If you're a transportation geek you're very familiar with AASHTO, which was originally the American Association of State Highway Officials, and only recently included "transportation" in their name. If you've been watching the news recently you may have also noticed the Governors Highway Safety Association (not to be confused with the other GHSA) and the New York State Association of Counties (not to be confused with the other NYSAC).
These organizations have a contradictory and misleading status. They are composed of appointed or elected officials, which may lead some to believe that they represent the public or are fighting for the public interest. In fact, they are private nonprofit organizations, and their agendas often differ from that of the public at large.
The biggest problem is the "Senate" problem: AASHTO and the GHSA give the same representation to Wyoming with its tiny population and tinier transit riding community as it does to Illinois, just like the United States Senate does. The 5,379 people in Hamilton County get the same representation in NYSAC as the 2,465,326 people in Kings County.
These organizations suffer from another "Senate" problem: who gets chosen to represent each state or county. What is the likelihood that Missouri will be represented in AASHTO or the GHSA by a pedestrian advocate from Saint Louis or Kansas City? State and county bureaucracies are often dominated by middle-class suburbanites, often wildly out of proportion to their populations.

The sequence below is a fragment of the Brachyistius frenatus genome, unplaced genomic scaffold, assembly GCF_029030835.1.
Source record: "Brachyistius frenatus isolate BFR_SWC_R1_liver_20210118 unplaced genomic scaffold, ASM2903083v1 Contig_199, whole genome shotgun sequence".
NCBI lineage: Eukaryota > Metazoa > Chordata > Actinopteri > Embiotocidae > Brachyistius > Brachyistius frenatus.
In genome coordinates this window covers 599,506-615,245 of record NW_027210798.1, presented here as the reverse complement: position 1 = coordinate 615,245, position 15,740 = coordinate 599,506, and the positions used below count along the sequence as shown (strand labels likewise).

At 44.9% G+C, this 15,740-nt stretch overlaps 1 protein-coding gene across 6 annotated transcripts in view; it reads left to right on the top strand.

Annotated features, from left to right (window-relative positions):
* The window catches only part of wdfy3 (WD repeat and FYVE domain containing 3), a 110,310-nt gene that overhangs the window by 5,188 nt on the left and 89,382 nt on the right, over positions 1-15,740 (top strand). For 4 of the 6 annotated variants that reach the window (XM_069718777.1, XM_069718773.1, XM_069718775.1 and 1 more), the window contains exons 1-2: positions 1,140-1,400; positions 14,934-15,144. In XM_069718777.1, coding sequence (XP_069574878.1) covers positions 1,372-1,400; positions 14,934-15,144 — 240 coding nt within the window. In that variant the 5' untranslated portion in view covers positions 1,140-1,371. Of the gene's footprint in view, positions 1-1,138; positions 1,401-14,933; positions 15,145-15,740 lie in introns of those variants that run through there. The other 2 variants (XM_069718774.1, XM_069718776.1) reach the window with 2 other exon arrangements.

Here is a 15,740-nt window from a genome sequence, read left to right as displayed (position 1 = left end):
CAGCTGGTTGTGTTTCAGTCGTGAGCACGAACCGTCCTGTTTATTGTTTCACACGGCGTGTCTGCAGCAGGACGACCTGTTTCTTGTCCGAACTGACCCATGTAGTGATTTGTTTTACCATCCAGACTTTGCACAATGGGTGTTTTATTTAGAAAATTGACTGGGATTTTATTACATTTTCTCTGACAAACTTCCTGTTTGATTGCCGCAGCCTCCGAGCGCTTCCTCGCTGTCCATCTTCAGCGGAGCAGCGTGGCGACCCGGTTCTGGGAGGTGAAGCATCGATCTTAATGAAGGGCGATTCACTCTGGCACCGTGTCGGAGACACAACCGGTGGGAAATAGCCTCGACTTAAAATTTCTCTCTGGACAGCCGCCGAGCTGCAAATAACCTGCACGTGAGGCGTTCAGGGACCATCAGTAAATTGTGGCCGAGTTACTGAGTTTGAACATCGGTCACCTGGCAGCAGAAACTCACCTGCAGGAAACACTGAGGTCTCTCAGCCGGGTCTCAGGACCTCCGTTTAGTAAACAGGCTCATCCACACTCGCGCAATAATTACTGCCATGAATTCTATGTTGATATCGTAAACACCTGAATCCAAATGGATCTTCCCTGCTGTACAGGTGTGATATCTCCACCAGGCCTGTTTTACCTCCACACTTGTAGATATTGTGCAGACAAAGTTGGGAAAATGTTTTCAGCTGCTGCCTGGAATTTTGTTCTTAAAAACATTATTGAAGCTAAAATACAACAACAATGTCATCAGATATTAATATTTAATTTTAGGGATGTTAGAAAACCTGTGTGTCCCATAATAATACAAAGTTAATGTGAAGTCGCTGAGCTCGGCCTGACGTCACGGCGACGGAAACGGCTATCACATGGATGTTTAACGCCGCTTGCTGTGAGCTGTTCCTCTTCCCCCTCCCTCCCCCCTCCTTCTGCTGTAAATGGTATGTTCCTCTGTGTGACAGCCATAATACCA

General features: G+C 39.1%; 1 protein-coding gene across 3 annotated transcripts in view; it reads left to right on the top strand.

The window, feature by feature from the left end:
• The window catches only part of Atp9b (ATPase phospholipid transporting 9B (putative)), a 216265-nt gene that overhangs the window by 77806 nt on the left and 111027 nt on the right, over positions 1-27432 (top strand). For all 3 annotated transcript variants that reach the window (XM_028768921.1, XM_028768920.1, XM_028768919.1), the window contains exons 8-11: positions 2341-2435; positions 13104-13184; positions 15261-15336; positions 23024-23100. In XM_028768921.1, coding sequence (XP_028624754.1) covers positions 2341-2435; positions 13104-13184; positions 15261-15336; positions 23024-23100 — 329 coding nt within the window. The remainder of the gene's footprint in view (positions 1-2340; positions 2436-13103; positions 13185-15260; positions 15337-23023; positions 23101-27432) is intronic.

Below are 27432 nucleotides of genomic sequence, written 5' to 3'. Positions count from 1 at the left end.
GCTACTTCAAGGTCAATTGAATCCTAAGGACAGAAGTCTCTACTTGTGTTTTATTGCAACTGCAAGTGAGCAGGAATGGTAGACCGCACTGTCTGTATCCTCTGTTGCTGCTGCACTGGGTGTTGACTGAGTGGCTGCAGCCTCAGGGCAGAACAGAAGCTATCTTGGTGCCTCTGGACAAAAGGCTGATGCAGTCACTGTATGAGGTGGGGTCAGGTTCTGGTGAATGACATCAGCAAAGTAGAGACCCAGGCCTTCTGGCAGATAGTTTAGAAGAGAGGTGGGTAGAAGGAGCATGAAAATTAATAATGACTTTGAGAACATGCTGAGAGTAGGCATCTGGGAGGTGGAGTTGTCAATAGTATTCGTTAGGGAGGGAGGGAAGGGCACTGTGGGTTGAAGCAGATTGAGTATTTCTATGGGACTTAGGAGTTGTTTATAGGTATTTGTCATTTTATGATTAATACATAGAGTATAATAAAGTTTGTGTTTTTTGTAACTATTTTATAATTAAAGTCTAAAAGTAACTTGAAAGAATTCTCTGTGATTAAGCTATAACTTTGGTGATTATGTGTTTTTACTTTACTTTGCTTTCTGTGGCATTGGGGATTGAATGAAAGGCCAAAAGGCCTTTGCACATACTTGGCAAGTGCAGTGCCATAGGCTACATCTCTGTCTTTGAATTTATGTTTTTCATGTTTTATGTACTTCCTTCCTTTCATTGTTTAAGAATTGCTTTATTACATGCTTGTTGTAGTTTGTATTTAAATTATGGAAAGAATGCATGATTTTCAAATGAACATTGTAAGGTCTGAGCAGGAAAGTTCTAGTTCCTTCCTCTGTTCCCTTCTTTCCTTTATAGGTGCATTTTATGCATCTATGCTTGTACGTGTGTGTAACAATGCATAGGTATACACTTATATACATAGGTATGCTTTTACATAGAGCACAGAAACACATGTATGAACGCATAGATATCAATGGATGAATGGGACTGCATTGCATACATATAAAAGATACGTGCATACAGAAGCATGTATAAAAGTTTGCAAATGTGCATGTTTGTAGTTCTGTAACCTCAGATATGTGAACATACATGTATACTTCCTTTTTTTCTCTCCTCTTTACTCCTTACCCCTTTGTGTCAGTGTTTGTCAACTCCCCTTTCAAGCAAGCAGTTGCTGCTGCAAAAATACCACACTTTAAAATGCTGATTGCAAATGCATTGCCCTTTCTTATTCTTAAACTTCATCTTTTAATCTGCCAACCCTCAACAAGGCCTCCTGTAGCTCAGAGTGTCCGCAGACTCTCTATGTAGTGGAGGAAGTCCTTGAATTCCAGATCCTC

When AASHTO argues against cycle tracks, or the GHSA blames the victim for walking, or NYSAC comes out against complete streets, it's important to point out that these are not representative government entities that follow the principle of one person, one vote. They are Senate-type nonprofits that are heavily skewed towards rural and suburban - and thus car-oriented - jurisdictions, and they represent middle-class suburban bureaucrats, not the population at large. They are special interest groups lobbying for money to be spent on their own agencies, and any recommendations they make should be taken with a grain of salt, considering the source.